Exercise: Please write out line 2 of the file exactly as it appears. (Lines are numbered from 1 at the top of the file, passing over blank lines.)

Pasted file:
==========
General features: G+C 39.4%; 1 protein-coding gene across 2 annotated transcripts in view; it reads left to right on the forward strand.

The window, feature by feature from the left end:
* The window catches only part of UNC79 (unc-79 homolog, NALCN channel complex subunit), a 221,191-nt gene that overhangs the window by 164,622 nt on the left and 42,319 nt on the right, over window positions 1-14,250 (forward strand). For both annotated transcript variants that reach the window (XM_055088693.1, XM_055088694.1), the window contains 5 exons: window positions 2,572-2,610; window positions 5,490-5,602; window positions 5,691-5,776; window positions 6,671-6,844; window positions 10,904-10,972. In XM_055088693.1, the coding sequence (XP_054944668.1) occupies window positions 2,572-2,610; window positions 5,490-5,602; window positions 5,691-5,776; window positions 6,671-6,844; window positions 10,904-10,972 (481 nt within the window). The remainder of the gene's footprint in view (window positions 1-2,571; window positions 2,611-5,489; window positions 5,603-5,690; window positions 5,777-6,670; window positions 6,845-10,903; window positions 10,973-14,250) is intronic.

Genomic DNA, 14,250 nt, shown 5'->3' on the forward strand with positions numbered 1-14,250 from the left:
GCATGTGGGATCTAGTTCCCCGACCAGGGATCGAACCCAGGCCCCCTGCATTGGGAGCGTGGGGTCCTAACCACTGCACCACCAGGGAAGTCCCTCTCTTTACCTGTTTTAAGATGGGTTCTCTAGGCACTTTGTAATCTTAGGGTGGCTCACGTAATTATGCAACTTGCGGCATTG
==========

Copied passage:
The window, feature by feature from the left end: